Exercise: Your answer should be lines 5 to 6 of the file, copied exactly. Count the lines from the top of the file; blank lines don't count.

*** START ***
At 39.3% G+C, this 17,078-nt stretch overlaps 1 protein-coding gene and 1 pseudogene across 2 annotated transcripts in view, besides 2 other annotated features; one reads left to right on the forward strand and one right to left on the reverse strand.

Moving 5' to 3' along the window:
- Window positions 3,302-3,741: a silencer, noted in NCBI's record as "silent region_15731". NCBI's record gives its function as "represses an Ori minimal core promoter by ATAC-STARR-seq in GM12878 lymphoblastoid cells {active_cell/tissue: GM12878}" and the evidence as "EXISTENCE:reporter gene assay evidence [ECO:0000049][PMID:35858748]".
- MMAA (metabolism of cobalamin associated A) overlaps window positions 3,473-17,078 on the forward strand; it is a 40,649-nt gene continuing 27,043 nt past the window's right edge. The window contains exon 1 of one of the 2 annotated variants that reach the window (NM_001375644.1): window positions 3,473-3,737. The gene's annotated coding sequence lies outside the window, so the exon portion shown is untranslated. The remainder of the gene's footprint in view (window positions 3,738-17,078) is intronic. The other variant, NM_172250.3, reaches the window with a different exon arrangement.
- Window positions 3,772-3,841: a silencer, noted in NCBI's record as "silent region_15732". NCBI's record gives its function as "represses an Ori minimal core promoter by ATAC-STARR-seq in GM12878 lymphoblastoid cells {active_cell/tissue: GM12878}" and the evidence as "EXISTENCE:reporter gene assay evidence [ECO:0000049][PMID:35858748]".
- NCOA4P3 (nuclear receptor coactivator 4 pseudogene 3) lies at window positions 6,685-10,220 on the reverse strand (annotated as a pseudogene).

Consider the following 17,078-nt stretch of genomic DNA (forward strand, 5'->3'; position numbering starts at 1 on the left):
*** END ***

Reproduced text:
- Window positions 3,772-3,841: a silencer, noted in NCBI's record as "silent region_15732". NCBI's record gives its function as "represses an Ori minimal core promoter by ATAC-STARR-seq in GM12878 lymphoblastoid cells {active_cell/tissue: GM12878}" and the evidence as "EXISTENCE:reporter gene assay evidence [ECO:0000049][PMID:35858748]".
- NCOA4P3 (nuclear receptor coactivator 4 pseudogene 3) lies at window positions 6,685-10,220 on the reverse strand (annotated as a pseudogene).